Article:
Gods’ Collections: The Catacombs in Rome

Some research related to the LIT! project has been published in the blog of the wonderful Gods’ Collection project, run by Crispin Paine and Jessica Hughes.

Gods’ Collection aims to collect cases where art collections have developed within places of worship around the world and over the centuries. So this was for me an opportunity (for which I am truly grateful!) to present the ways in which Roman catacombs have been used to display archaeological collections between the 19th and the 20th centuries.

The feeling is that the use of the catacombs as exhibition sites is closely linked to the idea of creating facsimile catacombs for the dissemination of Christian archaeology in Europe. Indeed, very similar exhibition styles are proposed in both phenomena, and both are based on the concept of reconstructing the hypogeal environments in their entirety in order to offer complete experiences to visitors and scholars, at the cost of recreating non-authentic settings.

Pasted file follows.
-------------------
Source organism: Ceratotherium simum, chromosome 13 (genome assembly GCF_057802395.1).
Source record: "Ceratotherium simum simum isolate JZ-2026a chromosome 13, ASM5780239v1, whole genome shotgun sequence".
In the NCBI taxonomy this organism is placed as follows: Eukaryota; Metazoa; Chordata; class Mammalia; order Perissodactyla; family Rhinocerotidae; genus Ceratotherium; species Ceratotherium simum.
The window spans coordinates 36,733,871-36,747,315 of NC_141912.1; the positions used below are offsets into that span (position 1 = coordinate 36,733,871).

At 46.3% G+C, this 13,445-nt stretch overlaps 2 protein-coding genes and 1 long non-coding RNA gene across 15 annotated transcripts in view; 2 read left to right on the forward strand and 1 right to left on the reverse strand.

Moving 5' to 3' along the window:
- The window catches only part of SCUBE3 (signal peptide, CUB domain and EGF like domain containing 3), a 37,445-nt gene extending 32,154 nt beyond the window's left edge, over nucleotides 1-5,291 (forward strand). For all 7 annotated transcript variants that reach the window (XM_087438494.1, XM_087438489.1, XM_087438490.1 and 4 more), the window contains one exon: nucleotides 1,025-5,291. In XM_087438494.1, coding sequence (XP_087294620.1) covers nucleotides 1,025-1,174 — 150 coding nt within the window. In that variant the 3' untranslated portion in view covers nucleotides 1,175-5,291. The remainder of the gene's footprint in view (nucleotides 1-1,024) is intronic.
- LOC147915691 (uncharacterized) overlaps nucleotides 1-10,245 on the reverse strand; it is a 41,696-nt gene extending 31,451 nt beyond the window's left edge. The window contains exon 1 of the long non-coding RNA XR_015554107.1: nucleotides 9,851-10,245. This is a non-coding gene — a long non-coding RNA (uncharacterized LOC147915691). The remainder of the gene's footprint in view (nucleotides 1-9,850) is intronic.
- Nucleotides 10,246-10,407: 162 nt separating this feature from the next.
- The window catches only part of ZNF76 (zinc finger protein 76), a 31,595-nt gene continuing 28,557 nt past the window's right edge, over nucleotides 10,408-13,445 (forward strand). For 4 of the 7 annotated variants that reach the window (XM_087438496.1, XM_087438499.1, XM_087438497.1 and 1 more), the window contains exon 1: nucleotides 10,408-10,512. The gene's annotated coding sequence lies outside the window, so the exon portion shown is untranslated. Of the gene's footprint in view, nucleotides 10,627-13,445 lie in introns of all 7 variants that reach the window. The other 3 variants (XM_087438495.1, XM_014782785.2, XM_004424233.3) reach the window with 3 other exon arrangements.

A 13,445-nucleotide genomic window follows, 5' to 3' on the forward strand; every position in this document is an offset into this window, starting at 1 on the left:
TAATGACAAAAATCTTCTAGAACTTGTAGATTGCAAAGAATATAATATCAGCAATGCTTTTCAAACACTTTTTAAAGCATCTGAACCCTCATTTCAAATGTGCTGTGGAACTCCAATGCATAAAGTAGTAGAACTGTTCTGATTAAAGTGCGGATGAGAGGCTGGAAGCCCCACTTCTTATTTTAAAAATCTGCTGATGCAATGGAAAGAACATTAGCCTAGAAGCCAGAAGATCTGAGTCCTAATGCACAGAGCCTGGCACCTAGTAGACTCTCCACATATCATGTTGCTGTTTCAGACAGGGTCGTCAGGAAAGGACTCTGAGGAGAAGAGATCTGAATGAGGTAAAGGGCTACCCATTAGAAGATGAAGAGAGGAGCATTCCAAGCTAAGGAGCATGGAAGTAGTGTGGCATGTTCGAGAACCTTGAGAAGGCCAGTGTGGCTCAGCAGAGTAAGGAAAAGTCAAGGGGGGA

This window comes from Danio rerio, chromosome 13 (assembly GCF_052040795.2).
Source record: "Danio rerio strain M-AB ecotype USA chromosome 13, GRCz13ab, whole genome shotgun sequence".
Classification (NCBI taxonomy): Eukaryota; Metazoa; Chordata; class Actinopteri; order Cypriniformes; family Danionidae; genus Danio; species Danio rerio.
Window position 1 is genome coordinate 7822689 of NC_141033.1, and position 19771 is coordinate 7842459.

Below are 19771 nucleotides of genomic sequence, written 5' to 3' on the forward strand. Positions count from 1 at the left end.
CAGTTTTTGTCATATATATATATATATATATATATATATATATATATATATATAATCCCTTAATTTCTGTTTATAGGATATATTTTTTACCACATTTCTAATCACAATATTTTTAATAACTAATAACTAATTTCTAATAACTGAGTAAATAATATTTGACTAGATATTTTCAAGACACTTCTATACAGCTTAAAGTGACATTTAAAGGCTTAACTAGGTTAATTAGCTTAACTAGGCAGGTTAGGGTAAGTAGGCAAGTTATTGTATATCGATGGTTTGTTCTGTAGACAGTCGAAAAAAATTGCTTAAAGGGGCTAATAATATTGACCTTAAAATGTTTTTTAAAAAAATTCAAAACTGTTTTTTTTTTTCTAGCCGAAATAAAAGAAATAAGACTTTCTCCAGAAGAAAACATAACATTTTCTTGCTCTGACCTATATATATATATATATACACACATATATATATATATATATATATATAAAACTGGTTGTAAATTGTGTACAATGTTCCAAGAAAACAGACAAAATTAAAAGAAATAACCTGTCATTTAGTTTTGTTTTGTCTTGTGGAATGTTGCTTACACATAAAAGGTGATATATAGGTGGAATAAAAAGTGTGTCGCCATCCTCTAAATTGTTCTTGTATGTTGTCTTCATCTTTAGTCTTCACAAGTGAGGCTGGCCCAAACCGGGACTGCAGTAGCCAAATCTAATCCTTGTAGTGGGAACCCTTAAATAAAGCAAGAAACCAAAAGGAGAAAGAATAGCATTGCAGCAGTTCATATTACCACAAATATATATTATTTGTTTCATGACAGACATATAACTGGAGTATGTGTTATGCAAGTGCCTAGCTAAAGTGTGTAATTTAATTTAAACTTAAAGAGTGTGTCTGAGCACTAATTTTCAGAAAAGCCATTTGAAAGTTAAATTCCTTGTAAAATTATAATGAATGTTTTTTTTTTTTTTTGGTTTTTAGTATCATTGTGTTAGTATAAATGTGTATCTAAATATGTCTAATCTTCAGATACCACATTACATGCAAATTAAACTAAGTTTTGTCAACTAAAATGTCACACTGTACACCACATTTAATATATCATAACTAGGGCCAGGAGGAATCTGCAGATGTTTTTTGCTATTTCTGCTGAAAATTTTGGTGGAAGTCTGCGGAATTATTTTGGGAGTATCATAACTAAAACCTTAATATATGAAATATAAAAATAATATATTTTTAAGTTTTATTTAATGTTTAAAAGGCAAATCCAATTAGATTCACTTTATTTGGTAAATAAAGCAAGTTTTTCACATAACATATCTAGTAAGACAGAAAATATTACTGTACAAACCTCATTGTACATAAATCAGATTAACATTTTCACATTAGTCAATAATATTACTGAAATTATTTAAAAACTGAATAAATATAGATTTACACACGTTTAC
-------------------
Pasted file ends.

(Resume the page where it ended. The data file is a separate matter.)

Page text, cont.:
It is possible to read The Catacombs in Rome. Collecting and displaying in the first Christian cemeteries here. To learn more about Gods’ Collections, please visit this page.

(@PCAS)

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